“My son taps repetitively on every surface. On the basis of ‘if you can’t beat them, join them’ we got him a drum kit. If he gets cross, angry or frustrated he goes and plays drums which helps him calm down and he is a grade six drummer now which gives him something to be proud of.” -  [Parent]

Special interests

“It is not uncommon for autistic people to become fixated on past events, animals, places and people! This can be very interesting because they may feel comfortable sharing information and facts with you, which will give you a chance to bond with them in a way that they feel comfortable.” -  [Sibling]

All children have favourite things, games, films, toys but most children can be distracted from these or engaged in another activity without too much fuss. Also most children like interaction with other people in order to get the most enjoyment from their activities.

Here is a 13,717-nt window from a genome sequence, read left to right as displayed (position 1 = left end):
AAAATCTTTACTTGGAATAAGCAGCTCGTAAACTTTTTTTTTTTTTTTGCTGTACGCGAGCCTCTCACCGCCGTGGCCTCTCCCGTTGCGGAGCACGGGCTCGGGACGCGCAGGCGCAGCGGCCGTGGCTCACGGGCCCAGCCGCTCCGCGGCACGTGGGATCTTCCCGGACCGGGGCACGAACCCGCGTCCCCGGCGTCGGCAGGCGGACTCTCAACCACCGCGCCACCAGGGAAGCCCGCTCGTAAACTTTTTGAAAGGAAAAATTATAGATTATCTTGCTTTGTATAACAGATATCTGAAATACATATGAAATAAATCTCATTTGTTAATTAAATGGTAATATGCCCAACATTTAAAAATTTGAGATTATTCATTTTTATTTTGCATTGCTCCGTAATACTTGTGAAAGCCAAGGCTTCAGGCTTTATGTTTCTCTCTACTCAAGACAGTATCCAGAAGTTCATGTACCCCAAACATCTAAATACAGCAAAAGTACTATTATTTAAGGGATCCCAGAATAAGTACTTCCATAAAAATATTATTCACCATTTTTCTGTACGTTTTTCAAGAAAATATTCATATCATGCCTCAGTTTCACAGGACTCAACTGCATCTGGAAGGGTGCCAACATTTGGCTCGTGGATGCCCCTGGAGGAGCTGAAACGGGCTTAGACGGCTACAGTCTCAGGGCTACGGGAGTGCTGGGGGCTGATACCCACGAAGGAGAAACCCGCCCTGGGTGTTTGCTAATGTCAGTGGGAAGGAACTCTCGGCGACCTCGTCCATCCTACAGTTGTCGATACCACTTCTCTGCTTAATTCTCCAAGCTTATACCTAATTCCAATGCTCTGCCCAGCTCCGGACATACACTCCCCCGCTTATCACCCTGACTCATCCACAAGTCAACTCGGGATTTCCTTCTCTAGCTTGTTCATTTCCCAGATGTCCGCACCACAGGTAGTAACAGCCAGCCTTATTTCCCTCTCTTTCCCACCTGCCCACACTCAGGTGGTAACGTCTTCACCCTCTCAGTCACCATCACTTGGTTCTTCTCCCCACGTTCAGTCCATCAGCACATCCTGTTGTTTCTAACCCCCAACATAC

However, some children with ASD seem to develop interests in a way that makes it seem as though they are obsessed. These interests are usually referred to as ‘special interests’ and to a child with ASD they might be the most important thing in their life. Some children with ASD develop interests that do not involve anyone else, where they can retreat into their own little world for hours and hours, whereas others might want to talk non-stop about their interest, which in turn makes it difficult for them to develop friendships.

These interests are different to repetitive behaviours but some of the reasons for the special interest can overlap, such as:

  • Reducing anxiety
  • Maintaining a sense of calm